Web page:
I have visited this noble Renaissance city innumerable times over the years, either as a pitstop on my motorcycle journeys or to view the exquisite art housed within its museums and churches. However, it seems like a lifetime ago when I walked its piazzas and busy streets, toting a Mamiya RB67 on an extended photographic project. Yet here I am revisiting this city on the Arno and seeking out its iconic views to capture this time around on an SD card.
As I wait amongst the selfie-taking Instagrammers in Piazzale Michelangelo for the sun to set over a cityscape that, in large, has survived the test of time. I fancifully hope that the engineer and architect Filippo Brunelleschi would appreciate that his dome on the Cathedral of Santa Maria del Fiore is still the focal point of the city’s panorama. And that evening, as the light turned from blue to gold and then to hues of mauve, I thanked Hesperides for their gift.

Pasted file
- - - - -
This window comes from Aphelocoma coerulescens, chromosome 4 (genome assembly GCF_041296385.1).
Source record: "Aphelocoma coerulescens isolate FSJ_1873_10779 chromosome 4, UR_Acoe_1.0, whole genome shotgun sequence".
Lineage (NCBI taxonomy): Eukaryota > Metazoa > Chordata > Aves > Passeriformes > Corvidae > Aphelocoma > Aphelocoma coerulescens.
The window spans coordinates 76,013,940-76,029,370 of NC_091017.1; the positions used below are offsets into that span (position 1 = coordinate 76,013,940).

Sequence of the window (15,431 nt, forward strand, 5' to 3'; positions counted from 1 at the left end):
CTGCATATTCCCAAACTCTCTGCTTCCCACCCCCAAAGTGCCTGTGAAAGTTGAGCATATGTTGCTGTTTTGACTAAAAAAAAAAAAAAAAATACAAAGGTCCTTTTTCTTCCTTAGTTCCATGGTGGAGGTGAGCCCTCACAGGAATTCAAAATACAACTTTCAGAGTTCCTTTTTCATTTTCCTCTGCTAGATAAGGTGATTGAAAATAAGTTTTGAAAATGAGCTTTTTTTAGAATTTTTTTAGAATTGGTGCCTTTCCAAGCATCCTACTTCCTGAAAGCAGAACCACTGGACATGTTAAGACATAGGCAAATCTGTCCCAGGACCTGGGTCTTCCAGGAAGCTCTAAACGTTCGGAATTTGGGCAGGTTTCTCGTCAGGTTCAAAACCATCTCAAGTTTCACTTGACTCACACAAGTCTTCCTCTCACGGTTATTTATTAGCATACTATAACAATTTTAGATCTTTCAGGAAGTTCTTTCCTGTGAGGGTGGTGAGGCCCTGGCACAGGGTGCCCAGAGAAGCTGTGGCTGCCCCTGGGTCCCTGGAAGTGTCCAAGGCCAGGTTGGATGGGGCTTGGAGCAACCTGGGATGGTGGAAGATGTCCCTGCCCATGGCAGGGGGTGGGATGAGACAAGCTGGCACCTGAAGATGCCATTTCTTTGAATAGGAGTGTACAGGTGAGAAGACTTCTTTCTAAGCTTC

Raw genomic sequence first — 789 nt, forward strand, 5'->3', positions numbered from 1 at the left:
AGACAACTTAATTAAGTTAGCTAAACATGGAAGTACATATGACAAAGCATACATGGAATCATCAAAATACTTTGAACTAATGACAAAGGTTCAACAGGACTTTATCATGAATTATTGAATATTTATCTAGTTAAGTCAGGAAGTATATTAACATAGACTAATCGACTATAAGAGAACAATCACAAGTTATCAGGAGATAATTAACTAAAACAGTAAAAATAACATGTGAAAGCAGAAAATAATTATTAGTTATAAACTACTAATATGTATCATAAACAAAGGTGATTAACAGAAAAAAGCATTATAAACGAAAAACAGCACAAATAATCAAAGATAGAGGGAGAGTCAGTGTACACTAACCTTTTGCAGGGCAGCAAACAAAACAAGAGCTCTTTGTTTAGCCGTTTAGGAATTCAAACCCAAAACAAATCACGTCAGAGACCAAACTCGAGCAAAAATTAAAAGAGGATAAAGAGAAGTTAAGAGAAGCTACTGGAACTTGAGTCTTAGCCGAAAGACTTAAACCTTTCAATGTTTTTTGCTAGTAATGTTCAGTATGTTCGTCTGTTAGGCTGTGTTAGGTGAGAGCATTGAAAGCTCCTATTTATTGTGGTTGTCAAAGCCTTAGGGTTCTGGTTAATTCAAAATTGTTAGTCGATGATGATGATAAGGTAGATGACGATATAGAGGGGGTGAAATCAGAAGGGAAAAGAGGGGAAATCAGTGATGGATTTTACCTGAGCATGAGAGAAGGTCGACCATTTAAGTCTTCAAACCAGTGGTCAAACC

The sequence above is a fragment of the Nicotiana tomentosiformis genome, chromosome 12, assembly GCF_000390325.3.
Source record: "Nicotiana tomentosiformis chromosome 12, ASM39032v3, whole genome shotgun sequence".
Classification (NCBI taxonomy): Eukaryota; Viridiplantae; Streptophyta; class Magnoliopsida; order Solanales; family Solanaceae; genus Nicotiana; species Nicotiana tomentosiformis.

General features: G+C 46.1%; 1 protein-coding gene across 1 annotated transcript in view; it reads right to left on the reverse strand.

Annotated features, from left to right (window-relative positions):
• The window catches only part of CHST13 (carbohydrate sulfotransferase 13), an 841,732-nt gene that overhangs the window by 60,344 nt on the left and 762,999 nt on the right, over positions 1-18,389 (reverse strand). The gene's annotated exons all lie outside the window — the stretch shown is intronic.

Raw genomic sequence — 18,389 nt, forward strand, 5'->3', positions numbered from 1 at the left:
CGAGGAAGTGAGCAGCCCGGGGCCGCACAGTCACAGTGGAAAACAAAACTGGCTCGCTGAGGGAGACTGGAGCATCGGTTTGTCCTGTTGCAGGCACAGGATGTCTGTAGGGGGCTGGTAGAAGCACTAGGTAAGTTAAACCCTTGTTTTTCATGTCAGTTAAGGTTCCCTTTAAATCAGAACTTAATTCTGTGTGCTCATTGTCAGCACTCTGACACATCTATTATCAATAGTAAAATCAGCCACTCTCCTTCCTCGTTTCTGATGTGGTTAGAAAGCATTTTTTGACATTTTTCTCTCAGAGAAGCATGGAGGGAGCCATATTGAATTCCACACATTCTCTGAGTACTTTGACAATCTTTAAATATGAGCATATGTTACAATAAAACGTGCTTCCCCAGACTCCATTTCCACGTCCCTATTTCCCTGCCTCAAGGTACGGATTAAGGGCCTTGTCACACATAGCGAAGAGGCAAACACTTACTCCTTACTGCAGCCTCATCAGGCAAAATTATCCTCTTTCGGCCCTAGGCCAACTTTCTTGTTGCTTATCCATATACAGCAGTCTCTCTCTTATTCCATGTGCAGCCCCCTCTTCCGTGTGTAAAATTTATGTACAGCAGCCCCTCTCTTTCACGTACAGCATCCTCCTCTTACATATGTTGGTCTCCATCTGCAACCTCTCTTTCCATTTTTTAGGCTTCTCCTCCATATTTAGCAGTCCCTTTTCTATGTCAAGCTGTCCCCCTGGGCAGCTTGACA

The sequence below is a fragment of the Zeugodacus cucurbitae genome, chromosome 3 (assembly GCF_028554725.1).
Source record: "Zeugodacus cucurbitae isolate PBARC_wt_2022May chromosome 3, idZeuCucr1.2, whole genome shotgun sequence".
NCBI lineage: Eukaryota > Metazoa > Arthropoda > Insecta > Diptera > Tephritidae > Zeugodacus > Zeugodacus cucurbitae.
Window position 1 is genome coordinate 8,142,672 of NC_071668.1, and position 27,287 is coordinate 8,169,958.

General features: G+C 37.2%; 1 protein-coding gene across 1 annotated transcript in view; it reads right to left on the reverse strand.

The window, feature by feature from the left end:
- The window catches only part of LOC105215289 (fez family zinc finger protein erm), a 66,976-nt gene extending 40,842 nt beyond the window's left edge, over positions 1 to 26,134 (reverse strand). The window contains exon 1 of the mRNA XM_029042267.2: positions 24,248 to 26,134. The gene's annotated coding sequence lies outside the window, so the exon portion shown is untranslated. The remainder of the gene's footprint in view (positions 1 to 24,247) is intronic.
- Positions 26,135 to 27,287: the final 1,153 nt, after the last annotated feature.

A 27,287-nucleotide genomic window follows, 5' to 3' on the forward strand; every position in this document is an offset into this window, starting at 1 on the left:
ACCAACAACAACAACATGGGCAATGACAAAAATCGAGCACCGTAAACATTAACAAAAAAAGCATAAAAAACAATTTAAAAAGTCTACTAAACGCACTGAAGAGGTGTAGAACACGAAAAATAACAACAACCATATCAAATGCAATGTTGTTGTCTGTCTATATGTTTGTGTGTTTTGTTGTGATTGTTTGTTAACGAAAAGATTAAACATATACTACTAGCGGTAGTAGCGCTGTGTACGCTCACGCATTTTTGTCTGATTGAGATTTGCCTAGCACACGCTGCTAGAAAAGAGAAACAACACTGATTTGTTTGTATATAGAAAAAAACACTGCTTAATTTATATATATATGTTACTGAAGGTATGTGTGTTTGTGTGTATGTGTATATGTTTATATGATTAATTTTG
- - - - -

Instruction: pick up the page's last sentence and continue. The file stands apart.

I decided to google up a quote that would paint the scene in words and found.
“This is the fairest picture on our planet, the most enchanting to look upon, the most satisfying to the eye and the spirit. To see the sun sink down, drowned on his pink and purple and golden floods, and overwhelm Florence with tides of color that make all the sharp lines dim and faint and turn the solid city to a city of dreams, is a sight to stir the coldest nature, and make a sympathetic one drunk with ecstasy.” Mark Twain
Now to the second image in this post. It was taken at sunrise from the public gardens adjacent to the basilica of San Miniato al Monte. The image possesses a different mood; it is a still morning, and I can taste the dew-laden air; there are no crowds of sightseers, and the city before me seems still to be in a peaceful slumber. I sit back and wait as the golden morning light slowly reveals the architectural elements built by the city’s forefathers.
Twain,M. (2012). Autobiography of Mark Twain: Volume 1, Reader’s Edition”, p.76, Univ of California Press